Relaymedia

Terri Schiavo Case Went to Florida Supreme Court

Florida governor would go as high as the U.S. Supreme Court if Florida Supreme Court decides to overturn Terri's law
( [email protected] ) Sep 03, 2004 09:03 PM EDT

Terri Schiavo's right-to-live case went to the Florida Supreme Court Tuesday, Aug 31, 2004. The hearing drew a packed courtroom, including Terri’s parents, Robert and Mary Schindler.

The Florida Supreme Court has not given any hints as to when it will render its decision. If the Florida Supreme Court decides to overturn Terri's Law and authorize Terri's estranged husband Michael to end her life, attorneys for Governor Jeb Bush are considering taking the case to the U.S. Supreme Court.

Terri Schiavo, the woman at the center of the debate, suffered severe brain damage in 1990 after her heart stopped beating for several minutes. Oxygen was cut off to her brain, leaving her in what doctors call a “persistent vegetative state”. Her husband contends his wife never wanted to be kept alive artificially, but her parents express objection saying Schiavo did not leave any written instructions for such wishes.

Terri Schiavo’s case began to attract public attention when Michael, who is engaged to and living with another woman, requested permission to end her life via euthanasia by removing her feeding tube six years ago.

Feeding and hydration tubes were removed from Schiavo last October for a second time since her collapse. On Oct. 21, 2003 Florida Governor Jeb Bush and the Legislature rushed a special law allowing the tubes to be reconnected.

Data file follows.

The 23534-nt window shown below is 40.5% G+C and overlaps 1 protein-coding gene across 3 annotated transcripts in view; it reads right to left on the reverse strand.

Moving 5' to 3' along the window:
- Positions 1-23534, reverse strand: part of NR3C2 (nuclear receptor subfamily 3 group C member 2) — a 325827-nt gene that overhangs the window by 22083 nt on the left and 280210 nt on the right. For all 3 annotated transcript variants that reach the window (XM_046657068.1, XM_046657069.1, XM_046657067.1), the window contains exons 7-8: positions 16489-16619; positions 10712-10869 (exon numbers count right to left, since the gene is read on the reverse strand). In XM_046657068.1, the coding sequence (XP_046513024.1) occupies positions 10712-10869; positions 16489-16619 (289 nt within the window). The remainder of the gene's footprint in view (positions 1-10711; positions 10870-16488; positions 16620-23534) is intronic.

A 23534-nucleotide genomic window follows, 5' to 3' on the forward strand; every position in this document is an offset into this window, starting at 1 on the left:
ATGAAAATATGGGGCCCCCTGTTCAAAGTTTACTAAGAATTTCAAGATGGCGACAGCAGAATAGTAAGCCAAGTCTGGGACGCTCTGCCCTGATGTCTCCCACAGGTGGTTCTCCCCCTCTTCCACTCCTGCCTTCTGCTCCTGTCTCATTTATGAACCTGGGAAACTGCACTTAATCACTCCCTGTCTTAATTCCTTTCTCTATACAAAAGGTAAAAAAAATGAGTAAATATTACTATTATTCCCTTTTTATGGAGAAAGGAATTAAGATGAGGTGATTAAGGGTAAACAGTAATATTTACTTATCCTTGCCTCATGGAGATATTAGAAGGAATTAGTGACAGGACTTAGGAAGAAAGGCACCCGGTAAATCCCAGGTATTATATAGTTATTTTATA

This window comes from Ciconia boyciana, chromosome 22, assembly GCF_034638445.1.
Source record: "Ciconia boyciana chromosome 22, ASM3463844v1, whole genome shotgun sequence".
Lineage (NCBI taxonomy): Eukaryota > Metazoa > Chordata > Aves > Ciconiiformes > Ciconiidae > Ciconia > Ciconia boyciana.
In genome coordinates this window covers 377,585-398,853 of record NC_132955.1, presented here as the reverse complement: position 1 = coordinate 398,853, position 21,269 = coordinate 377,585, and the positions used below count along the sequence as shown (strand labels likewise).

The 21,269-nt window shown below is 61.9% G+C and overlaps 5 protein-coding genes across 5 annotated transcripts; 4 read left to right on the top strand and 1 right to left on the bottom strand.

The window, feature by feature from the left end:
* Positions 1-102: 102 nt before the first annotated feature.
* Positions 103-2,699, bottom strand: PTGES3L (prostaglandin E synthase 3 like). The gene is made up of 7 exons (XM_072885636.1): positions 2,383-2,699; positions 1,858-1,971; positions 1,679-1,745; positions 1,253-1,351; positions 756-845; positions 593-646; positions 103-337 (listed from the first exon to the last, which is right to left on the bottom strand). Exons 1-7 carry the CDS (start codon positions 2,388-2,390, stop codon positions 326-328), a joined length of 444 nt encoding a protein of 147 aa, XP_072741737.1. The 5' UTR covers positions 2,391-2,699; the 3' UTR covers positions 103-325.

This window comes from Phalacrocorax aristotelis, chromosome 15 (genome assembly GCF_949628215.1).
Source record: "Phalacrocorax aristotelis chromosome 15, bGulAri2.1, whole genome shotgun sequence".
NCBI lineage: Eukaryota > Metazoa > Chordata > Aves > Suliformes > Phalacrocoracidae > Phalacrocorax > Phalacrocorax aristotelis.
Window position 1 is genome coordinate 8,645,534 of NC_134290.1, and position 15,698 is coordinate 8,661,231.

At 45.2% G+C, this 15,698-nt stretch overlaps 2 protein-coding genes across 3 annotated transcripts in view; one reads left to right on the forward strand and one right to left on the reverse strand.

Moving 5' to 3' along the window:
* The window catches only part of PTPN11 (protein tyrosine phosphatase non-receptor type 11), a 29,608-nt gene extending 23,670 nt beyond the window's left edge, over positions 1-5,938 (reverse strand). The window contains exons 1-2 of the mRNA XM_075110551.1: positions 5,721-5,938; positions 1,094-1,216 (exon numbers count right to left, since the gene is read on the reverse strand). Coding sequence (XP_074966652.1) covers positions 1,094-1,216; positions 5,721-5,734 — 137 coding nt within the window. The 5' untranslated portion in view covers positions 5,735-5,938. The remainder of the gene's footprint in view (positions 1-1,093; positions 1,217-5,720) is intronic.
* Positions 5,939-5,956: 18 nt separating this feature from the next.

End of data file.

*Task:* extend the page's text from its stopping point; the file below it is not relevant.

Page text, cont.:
A lower court ruled that "Terri's Law" violates Florida's right-of-privacy. Other critics say the statute also violates the separation of powers. Meanwhile, Michael continues to appeal Governor Bush’s decision saying that he is fulfilling his wife’s wishes.

The case was finally referred to Florida Supreme Court on August 31, 2004.

Robert Destro, Bush attorney, was challenged by Justices about whether or not Bush had the power to order the reinsertion of feeding tubes.

Destro responded that under specific circumstances as explained in chapter 765 of Florida law, governor Bush acts on behalf of a patient who left no living will, been in a persistent vegetative state and have had a family member challenge the removal of life sustaining instruments. In addition, Destro also reminded the justices that historically the governor is the ultimate defender of peoples’ civil rights in the state of Florida.

Meanwhile, George Felos, in his arguments to the court in behalf of Michael Schiavo, restated previous court rulings favoring the removal of life supporting system on Terri Schiavo. Felos also indicated the “Terri Law” is forcing a re-adjudication of the patients’ rights.

A court spokesperson said a ruling might come as early as the end of September. Ken Conner, Bush's lead attorney and former president of the Family Research Council, says the Florida governor would go as high as the U.S. Supreme Court due to the nature of the issues involved.

"If the Florida Supreme Court construes it in such a way as to deprive the governor of his constitutionally protected rights of federal due process, then I expect the governor will consider seeking relief from the United States Supreme Court," Conner told Knight Ridder newspapers.

Pat Anderson, a St. Petersburg attorney representing Terri’s parents in supporting “Terri Law” indicated that the case is important because of the precedent it sets for active euthanasia.

“Whether the Supreme Court upholds Terri’s Law or strikes it down is not going to decide … whether Terri lives or dies,” Anderson said. “There is no question that this case is important because it’s the next logical step in the euthanasia movement that is so powerful in America today.”

Emphasizing that Terri is responsive to medical treatments and there are good chances for her recovery if Terri is provided rehabilitation, Anderson said “Where do we draw the line? Terri has shown us by her indomitable will to live for the last 14 and a half years, surviving crisis after crisis, that she wants to live.”

Terri’s father, Bob Schindler, commented, “Terri is responsive. She reacts to her mother and her siblings, to her brother and sister and to myself. And she’s a live human being. She has emotions and she expresses her emotions.”